The Who, What, When, Where and Why of Chemistry
Chemistry is not a world unto itself. It is woven firmly into the fabric of the rest of the world, and various fields, from literature to archeology, thread their way through the chemist's text.
In about 8 hours, I should be taking off for Santa Fe and the 2008 Santa Fe Science Writing Workshop. I'm bringing some of the work I've done on the blog, trying to shape a longer and coherent narrative. There are about 40 students coming - from a range of backgrounds. Scientists, journalists, students. My instructor will be Laura Helmuth - the science editor for the Smithsonian.
You pronounce unionized as UN-ionized not union-ized. When you hear the word mole, you don't think of an animal. Milli is a prefix, not a girl's name.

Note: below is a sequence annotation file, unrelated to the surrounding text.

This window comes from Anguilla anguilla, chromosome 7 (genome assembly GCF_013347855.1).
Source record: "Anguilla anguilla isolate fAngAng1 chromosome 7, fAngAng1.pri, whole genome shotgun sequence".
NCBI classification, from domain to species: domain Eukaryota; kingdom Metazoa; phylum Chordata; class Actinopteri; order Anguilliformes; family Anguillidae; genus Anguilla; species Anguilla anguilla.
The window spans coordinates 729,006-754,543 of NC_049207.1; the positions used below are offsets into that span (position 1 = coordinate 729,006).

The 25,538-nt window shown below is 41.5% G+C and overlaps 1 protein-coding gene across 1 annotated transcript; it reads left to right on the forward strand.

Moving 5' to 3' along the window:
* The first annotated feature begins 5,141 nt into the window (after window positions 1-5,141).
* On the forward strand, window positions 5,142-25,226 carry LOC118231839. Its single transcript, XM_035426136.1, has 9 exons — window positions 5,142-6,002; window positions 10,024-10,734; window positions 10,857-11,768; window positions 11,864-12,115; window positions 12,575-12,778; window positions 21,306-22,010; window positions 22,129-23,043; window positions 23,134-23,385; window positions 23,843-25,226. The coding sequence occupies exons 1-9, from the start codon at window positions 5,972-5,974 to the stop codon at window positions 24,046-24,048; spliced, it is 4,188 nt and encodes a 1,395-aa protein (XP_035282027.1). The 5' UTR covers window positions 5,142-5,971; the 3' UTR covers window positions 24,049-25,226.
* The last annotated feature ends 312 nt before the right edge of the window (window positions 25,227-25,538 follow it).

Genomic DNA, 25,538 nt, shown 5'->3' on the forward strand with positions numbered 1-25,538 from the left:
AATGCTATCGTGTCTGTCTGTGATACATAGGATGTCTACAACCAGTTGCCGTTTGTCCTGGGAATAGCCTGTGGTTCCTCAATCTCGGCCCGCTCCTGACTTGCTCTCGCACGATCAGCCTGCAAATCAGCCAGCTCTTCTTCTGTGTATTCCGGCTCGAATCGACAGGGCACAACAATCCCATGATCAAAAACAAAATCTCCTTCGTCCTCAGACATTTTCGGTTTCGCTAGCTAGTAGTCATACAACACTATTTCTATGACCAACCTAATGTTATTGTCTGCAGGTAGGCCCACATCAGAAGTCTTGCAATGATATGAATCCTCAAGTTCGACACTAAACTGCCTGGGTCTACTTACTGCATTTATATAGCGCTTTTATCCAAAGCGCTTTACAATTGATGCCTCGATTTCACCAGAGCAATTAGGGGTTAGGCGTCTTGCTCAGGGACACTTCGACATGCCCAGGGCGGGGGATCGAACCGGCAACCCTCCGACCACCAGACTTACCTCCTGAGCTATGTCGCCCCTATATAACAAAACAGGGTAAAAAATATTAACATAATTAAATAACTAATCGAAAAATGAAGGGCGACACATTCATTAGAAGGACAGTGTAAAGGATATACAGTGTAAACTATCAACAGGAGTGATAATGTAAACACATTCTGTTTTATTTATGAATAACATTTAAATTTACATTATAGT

This Sceptical Chemist blog post suggests a new test to tell if you're really a chemist. What do you see when you look at this illustration by Joon Mo Kang? If the first things you see are five bonds to carbon, and three bonds to a hydrogen, you're a chemist. If that's all you see - you are really a chemist.
A couple of chemists missed the point of the illustration so completely they wrote to the NY Times to let them know of their chemical illiteracy. Another blogger was also vexed by the nonsensical molecule.